Carya cordiformis – Bitternut Hickory

Bitternut Hickory at Stony Swamp

At its northern range in the Ottawa Valley and west Quebec, Bitternut Hickory is a large, stately tree distributed across the Ottawa area in woodlands and urban natural areas.  It is the only native, naturally occurring hickory that grows this far north.  (One exception is a singular population of Shagbark Hickory (C. ovata) in Aylmer, Quebec.)  It should be more widely planted in parks and large properties for its elegant form and its yellow fall colour.  It is also a primary host plant for many caterpillars (e.g. the Hickory Tussock Moth) and provides an additional mast crop for mammals despite being quite bitter.

Bitternuts prefer moist, deep, slightly acid soils, but can grow in dry, upland and alkaline sites.  Like all nut trees, it needs full sun to thrive.

Sulfur bud.

Bitternuts are one of easiest deciduous tree to identify without leaves due to their sulfur yellow buds, which are unique among the woody plants in our area. Some Bitternuts are also afflicted with black galls, which are visible high in the canopy growing on the trunk and branches.  The galls are fungi from the genus Diaporthe (formerly Phomopsis), a sac fungus.  They can be as large as softballs, but don’t seem to harm the tree.

Other distinguishing characteristics:

Bitternut Hickory bark at the Kanata Beaver Pond.
  • Oblong, spreading crown when grown in the open, but otherwise narrow and tall reaching for the sunlight in forest sites.  Often with a long, branch-free trunk that bifurcates to two main branches.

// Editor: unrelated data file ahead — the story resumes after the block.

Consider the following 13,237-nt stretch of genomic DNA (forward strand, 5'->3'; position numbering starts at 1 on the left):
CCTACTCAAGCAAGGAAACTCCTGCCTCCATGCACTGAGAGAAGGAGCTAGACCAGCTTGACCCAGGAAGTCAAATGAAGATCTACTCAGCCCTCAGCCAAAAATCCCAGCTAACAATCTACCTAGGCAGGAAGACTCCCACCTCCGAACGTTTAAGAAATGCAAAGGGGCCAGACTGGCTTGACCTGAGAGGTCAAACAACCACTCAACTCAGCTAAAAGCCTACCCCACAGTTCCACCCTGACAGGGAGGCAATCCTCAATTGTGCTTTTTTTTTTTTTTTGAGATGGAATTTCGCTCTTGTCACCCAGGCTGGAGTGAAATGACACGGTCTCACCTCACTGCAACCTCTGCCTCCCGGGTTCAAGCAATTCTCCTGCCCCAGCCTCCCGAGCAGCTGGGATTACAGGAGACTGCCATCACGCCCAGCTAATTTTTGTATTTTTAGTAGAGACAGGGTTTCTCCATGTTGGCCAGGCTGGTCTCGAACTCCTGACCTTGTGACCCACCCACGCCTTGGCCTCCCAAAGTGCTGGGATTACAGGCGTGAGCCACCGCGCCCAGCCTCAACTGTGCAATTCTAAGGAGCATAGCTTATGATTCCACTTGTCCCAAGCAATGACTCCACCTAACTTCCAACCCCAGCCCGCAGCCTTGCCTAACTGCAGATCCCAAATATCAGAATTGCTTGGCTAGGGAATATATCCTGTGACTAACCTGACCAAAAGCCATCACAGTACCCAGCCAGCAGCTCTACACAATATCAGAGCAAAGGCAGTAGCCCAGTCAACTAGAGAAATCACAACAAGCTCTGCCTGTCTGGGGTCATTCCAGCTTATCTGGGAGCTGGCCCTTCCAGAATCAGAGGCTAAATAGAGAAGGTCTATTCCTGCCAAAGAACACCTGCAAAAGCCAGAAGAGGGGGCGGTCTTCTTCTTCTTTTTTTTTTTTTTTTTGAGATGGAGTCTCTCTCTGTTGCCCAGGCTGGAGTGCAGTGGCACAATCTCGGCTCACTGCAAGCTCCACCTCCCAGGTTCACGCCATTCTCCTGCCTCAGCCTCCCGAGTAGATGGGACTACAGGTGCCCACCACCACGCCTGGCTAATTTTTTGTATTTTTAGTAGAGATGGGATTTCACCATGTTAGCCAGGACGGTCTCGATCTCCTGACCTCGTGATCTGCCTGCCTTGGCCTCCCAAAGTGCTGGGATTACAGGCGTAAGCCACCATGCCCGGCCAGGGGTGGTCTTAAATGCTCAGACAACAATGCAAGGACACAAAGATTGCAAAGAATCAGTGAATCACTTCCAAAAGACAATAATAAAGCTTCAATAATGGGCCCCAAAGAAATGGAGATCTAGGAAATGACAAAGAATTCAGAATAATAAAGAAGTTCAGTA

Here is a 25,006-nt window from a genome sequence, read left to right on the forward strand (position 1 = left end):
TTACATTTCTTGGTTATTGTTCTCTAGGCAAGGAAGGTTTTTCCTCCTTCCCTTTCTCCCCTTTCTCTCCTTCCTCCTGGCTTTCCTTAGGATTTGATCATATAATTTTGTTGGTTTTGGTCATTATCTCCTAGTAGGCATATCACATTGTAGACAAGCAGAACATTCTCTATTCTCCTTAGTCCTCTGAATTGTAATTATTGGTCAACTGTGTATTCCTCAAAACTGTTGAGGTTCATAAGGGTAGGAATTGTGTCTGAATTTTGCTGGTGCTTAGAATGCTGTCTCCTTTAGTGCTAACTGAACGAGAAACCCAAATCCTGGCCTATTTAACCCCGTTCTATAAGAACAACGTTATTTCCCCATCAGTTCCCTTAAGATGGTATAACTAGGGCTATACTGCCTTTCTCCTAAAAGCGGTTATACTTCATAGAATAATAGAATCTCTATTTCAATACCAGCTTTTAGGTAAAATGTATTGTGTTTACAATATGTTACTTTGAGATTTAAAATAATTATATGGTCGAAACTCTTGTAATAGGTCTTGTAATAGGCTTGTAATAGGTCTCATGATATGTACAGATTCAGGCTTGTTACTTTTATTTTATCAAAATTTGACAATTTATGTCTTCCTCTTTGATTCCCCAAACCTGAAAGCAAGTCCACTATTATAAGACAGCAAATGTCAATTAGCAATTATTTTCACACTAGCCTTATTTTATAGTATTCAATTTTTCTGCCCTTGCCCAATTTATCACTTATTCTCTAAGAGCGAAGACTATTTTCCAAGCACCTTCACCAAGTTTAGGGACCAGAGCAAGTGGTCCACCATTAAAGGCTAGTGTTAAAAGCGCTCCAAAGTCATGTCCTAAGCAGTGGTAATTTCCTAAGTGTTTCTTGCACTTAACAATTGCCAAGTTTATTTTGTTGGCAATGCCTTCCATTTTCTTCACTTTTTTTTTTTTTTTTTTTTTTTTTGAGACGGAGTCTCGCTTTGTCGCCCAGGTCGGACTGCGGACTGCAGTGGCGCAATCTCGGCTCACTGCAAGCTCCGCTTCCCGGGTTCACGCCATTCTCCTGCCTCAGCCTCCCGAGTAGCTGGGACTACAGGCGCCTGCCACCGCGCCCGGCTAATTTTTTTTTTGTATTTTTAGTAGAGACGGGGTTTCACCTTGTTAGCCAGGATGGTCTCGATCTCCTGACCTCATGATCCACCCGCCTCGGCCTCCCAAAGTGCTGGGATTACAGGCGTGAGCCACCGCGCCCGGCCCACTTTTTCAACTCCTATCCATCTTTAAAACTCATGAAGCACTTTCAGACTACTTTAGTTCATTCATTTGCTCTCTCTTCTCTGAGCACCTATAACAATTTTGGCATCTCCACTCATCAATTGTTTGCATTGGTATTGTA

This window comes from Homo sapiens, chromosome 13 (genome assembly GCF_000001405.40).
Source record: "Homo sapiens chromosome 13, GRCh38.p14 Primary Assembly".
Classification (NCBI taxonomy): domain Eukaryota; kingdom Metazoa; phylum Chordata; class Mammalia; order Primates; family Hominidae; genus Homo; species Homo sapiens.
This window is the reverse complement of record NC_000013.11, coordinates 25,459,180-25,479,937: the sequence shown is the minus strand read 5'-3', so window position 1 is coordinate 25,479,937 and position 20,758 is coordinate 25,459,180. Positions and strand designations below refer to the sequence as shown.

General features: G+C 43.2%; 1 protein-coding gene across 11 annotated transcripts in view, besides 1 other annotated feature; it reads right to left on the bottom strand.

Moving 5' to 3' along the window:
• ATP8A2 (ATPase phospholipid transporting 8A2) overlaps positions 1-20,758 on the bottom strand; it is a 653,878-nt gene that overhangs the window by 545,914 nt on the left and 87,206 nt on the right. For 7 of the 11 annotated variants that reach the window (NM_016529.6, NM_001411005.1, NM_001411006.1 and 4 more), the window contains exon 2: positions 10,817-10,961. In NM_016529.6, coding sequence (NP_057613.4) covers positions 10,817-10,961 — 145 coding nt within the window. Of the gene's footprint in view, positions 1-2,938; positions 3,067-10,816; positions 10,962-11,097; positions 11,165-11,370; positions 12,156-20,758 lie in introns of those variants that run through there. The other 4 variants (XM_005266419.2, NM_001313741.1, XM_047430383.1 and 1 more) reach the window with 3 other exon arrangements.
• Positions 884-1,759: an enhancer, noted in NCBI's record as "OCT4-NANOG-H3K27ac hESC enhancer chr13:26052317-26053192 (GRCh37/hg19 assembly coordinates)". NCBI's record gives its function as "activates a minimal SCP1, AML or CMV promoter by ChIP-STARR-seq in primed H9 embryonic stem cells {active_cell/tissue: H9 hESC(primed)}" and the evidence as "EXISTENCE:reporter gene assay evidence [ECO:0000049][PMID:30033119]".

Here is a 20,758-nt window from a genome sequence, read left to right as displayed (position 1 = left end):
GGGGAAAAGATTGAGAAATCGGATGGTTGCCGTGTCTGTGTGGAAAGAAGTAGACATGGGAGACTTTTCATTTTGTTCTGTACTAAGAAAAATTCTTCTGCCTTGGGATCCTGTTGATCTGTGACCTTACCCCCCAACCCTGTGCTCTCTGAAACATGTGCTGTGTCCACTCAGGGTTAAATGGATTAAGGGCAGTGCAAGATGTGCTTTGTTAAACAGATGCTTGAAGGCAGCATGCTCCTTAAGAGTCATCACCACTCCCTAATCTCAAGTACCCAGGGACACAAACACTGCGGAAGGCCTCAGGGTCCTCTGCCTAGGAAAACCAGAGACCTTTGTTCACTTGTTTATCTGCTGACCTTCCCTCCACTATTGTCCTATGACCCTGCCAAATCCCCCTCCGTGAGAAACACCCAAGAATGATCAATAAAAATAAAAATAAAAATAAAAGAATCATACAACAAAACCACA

• Bark – smooth when young, then lightly furrowed, often with either yellow cast or greenish-blue cast.
  • Alternate, pinnate, compound leaves, usually 7 to 9 leaflets, with a terminal leaflet; leaves lanceolate, margins toothed, tip pointed.  New growth is coppery or red, turning bright green.
  • Trees bloom in mid- to late May.  The yellow-green flowers are separate sexes on the same tree.
  • Fall colour – bright, clear yellow.

 

Hickory Nuts in early August.

In heavy mast years, trees will rid themselves of hard, bright green, unripe nuts in August.  Ripe nuts drop in September.
They consist of four sections with a terminal beak, and are light yellow-green to yellow-tan in colour with a pleasant lime/bergamot smell.  When ripe, the nuts can be more easily peeled to expose small roots growing at the base.

Bitternut Hickories can be found in most mesic woodlands in the Ottawa area.  Sites with large, accessible populations are the Beaver Pond trail and Trillium Woods in Kanata, Stony Swamp, and Carlington Woods.

Selected photographs with location coordinates in iNaturalist:

https://www.inaturalist.org/observations/16482534 – seedling in the Carp Hills.
https://www.inaturalist.org/observations/19046263 – large galls in Lanark County.
https://www.inaturalist.org/observations/31915391 – compound leaves, bark, nuts on a island in Big Rideau Lake.
https://www.inaturalist.org/observations/22982263 – drooping male flowers at Carlington Woods.
https://www.inaturalist.org/observations/23485109 – female flowers at Reveler CA.
https://www.inaturalist.org/observations/24566327 – large hickory at Carlington Woods.
Fungal galls on Hickory at Stony Swamp.
Bitternut Hickory male flowers at Reveler Conservation Area.
Bitternut Hickory female flowers (O. Clarkin).